Understanding HPV

The Human Papillomavirus can be transmitted through skin-to-skin contact or through sexual activity.

Although HPV often goes away on its own, certain types can cause medical concerns, from genital warts to cervical cancer.

Human papillomavirus (HPV) infection is the main cause of invasive cervical cancer (ICC) in women, and an important cause of vaginal, vulvar and anal cancer in women as well as anal and penile cancer in men.

Kenya has a population of 16.2 million women ages 15 years and older who are at risk of developing cervical cancer. Current estimates indicate that every year 5236 women are diagnosed with cervical cancer and 3211 die from the disease. Cervical cancer ranks as the 2nd most frequent cancer among women in Kenya and the 2nd most frequent cancer among women between 15 and 44 years of age. About 9.1% of women in the general population are estimated to harbor cervical HPV-16/18 infection at a given time, and 63.1% of invasive cervical cancers are attributed to HPVs 16 or 18.

The HPV vaccine is a safe and effective vaccine that can protect children and adults from HPV-related diseases.

The Kenyan Government, global experts and the United States Centers for Disease Control and Prevention (CDC) recommends that preteens receive the vaccine at around age 11 or 12 years old. This ensures that they’re protected against HPV before they’re likely to have exposure to the virus. You can get the vaccine until age 45.

The HPV vaccine isn't recommended for pregnant women or people who are moderately or severely ill. Tell your doctor if you have any severe allergies, including an allergy to yeast or latex. Also, if you've had a life-threatening allergic reaction to any component of the vaccine or to a previous dose of the vaccine, you shouldn't get the vaccine.

Yes. Even if you already have one strain of HPV, you could still benefit from the vaccine because it can protect you from other strains that you don't yet have. However, none of the vaccines can treat an existing HPV infection. The vaccines protect you only from specific strains of HPV you haven't been exposed to already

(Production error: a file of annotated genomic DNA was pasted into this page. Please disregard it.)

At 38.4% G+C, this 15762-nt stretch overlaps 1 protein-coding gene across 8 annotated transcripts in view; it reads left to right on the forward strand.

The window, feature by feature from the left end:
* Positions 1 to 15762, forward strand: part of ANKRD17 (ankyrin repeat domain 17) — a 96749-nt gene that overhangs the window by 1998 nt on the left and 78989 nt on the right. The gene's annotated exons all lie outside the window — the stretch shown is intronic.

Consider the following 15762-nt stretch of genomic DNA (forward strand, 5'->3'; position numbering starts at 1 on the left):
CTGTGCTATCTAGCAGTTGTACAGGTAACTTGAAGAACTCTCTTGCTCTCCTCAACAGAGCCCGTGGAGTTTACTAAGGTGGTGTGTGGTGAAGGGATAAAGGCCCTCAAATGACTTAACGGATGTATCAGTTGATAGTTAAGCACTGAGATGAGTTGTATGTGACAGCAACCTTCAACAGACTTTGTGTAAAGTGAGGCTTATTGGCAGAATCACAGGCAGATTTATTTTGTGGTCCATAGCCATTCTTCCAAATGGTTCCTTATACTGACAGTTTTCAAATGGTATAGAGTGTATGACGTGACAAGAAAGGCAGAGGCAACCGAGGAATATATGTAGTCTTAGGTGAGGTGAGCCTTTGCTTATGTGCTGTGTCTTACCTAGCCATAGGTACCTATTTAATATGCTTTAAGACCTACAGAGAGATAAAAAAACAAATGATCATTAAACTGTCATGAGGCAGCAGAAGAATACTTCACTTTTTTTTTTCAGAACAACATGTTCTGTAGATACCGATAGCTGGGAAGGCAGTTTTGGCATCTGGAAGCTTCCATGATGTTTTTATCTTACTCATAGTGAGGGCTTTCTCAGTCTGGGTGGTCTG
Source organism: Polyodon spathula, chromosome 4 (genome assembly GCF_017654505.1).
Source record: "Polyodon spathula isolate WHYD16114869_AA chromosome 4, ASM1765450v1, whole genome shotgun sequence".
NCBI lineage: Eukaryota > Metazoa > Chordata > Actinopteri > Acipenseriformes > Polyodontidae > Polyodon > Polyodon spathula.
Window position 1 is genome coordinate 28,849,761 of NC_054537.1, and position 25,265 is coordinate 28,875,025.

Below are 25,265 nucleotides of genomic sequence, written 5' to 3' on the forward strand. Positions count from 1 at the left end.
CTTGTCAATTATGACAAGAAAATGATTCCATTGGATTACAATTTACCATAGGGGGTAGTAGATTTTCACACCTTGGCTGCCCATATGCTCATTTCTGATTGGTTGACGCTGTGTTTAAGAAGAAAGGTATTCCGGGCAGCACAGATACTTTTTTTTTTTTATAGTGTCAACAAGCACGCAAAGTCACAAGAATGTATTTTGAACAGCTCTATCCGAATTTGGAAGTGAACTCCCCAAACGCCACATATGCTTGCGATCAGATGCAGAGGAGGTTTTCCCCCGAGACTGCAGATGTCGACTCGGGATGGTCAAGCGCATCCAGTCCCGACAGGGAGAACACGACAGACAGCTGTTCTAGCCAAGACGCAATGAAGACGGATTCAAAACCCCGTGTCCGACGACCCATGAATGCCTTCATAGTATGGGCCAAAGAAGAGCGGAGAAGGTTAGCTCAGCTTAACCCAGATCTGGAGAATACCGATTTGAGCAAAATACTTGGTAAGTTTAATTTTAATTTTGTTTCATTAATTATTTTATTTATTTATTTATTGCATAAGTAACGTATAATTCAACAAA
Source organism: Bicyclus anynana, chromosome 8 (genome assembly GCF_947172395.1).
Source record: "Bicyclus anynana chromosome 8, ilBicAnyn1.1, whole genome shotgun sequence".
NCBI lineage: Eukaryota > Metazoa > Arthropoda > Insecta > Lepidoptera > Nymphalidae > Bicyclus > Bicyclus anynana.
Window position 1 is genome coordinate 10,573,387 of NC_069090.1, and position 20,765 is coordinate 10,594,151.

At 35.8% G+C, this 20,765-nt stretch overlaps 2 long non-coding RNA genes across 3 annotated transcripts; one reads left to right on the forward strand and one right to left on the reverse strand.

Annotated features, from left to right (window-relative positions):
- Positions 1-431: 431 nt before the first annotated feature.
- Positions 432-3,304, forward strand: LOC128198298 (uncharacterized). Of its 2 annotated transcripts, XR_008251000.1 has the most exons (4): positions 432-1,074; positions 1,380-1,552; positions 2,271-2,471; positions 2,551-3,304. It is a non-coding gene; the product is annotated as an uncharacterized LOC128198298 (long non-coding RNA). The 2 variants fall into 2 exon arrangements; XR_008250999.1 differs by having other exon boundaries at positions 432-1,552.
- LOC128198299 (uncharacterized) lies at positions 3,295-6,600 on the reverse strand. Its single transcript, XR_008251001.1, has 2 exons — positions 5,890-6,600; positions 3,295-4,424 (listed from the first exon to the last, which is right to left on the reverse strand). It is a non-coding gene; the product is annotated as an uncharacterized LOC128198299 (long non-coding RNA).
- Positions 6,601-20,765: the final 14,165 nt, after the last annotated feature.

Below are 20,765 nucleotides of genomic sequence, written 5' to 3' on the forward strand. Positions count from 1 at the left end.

The HPV vaccine has been found to be safe in many studies.

Overall, the effects are usually mild. The most common side effects of HPV vaccines include soreness, swelling or redness at the injection site.

Sometimes dizziness or fainting occurs after the injection. Remaining seated for 15 minutes after the injection can reduce the risk of fainting. Headaches, nausea, vomiting, fatigue, or weakness also may occur.

Yes. The HPV vaccine isn't intended to replace Pap tests. Routine screening for cervical cancer through regular Pap tests beginning at age 21 remains an essential part of preventive health care.

HPV spreads through sexual contact — oral, vaginal or anal. To protect yourself from HPV, be faithful, practice safe sex or abstain. In addition, don't smoke. Smoking raises the risk of cervical cancer.

To detect cervical cancer in the earliest stages, see your doctor for regular Pap tests beginning at age 21. Seek prompt medical attention if you notice any signs or symptoms of cervical cancer — vaginal bleeding after sex, between periods or after menopause, pelvic pain, or pain during sex.

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